The next issue of Record Research (February 1964) included an article “Mamie Smith – A Further Report” which gave details of the stone arriving in New York and of a benefit organized by Victoria Spivey at the Celebrity Club at 35 East 125th Street held on January 27, 1964, with appearances by Jimmy Rushing, Lucille Hegamin, Alberta Hunter, Blue Lu Barker, Rosa Henderson, Victoria Spivey, and Maxine Sullivan.

In July 2014, Michael Cala, a blues journalist and Staten Island resident, organized a fundraising drive for a tombstone called Blues For Mamie. The end result was that on September 13, 2014, the stone was unveiled with the following inscription:

Evergreen

MAMIE SMITH

BLUES SINGER

May 26, 1883 – Sept. 16, 1946

BY RECORDING “CRAZY BLUES” IN 1920 SHE INTRODUCED AMERICA TO VOCAL BLUES AND OPENED THE RECORDING INDUSTRY TO THOUSANDS OF HER AFRICAN AMERICAN BROTHERS AND SISTERS.

ERECTED BY A GRATEFUL POSTERITY

A.D. 2014

Nauck

Crazy Blues, recorded on the Okeh label, sold an astounding 75,000 copies within a month of its release. As was reported in the November 2, 1946, issue of the People’s Voice, the New York City African-American publication founded by Adam Clayton Powell, Jr.:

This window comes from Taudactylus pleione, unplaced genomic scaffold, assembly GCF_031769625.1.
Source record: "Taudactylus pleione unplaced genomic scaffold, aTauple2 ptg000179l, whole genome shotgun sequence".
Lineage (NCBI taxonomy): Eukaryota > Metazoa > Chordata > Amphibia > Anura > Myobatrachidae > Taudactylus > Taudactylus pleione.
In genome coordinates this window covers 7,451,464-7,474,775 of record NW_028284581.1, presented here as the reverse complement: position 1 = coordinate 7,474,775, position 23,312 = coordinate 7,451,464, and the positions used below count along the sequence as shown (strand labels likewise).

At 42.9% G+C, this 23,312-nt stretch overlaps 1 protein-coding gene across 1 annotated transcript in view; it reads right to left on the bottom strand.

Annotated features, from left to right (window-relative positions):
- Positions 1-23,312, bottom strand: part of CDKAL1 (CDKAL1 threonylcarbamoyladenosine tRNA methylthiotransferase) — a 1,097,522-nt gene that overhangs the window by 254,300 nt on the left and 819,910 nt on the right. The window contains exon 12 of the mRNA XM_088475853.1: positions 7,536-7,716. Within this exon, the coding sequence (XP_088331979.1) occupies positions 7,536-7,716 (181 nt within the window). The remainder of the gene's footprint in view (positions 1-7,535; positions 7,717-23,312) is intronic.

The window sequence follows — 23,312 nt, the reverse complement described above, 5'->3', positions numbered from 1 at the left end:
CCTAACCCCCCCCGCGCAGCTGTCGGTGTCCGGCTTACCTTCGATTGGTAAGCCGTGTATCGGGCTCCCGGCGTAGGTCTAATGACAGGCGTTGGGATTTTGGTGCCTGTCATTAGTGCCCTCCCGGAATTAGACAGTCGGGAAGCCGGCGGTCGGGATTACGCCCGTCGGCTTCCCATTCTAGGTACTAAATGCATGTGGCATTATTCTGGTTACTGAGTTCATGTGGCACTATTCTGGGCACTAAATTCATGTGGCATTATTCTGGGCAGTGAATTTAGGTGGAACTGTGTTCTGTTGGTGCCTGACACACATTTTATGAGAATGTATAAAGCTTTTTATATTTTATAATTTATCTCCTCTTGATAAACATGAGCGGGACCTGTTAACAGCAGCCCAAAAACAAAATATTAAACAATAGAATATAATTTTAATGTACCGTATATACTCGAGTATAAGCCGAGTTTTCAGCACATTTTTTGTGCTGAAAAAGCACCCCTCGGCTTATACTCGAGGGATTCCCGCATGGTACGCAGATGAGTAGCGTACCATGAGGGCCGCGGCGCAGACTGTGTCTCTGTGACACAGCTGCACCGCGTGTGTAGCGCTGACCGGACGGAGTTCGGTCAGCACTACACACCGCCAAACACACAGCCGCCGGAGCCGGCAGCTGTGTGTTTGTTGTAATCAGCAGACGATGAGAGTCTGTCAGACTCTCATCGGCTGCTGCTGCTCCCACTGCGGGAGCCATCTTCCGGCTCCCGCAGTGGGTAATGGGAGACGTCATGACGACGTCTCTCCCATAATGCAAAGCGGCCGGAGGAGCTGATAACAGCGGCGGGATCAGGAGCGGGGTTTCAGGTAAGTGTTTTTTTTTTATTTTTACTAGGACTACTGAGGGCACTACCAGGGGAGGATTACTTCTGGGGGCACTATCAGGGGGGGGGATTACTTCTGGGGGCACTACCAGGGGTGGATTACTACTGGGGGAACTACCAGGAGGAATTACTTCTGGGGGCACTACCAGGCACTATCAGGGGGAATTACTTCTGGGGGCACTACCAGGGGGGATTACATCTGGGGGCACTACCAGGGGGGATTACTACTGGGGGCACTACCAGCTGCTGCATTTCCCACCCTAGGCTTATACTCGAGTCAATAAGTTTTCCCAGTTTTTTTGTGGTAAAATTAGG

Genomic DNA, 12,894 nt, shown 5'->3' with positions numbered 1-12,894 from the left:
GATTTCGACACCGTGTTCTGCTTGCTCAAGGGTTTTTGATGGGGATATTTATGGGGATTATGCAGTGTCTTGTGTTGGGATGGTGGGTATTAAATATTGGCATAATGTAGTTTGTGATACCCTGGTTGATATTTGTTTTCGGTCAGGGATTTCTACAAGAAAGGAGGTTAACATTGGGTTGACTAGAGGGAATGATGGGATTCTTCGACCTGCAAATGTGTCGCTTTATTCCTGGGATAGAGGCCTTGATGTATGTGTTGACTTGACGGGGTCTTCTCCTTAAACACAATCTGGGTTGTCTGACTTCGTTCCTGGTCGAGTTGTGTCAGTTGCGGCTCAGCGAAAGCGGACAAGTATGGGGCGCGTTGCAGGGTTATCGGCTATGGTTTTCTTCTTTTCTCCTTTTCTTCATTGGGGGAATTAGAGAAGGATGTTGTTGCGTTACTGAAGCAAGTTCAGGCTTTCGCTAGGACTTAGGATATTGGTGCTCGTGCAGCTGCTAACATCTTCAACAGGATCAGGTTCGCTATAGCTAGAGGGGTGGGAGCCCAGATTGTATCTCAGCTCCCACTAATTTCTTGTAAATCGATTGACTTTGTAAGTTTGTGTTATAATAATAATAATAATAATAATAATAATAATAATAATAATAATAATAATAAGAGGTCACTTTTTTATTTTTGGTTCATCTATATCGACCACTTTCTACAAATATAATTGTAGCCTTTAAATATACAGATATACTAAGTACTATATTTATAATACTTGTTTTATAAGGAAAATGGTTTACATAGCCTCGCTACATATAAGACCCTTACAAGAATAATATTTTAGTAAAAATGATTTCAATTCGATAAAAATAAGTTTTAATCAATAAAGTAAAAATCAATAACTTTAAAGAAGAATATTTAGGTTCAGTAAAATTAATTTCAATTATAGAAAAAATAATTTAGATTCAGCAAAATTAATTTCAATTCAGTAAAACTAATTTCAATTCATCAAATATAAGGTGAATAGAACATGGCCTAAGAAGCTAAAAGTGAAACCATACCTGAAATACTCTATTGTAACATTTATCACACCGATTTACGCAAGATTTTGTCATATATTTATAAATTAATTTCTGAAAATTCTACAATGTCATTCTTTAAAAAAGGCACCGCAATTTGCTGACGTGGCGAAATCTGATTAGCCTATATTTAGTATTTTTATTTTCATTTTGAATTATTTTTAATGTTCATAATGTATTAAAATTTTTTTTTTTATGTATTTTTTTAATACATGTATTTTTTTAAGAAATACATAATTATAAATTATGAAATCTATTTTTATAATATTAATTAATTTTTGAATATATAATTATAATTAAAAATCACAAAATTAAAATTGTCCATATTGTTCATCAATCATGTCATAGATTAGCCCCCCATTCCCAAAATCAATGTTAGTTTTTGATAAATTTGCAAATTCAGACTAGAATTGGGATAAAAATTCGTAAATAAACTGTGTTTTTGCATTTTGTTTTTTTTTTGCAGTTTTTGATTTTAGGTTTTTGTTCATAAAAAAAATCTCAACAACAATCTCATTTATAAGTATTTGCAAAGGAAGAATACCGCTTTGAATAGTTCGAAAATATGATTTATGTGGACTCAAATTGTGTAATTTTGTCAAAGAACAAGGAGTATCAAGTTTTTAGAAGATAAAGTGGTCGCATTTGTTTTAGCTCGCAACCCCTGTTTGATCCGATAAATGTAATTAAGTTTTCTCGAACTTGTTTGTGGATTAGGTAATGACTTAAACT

Waring Cuney and Langston Hughes, realizing the contribution Mamie Smith had made to Blues, were unhappy about her passing as is the whole country. The extent of her influence will never be known.

Although Len Kunstadt’s 1964 Record Research tribute stated that Mamie Smith was born in Cincinnati, her birthplace had been forgotten until a writer, musician, teacher, and editor named John Jeremiah Sullivan broke the news (in November of 2018) that not only was Mamie born in Cincinnati, but that her actual birthdate was May 26, 1891, and that she was born at 14 Perry Street in downtown Cincinnati, which is now 308 Perry Street, located across the street from Duke Energy Convention Center. The story can be viewed on the following You Tube link (which includes a segment of Cincinnati resident and Syncopated Times artist Joe Busam): tinyurl.com/mamiesmithbirthdate.Mamie Smith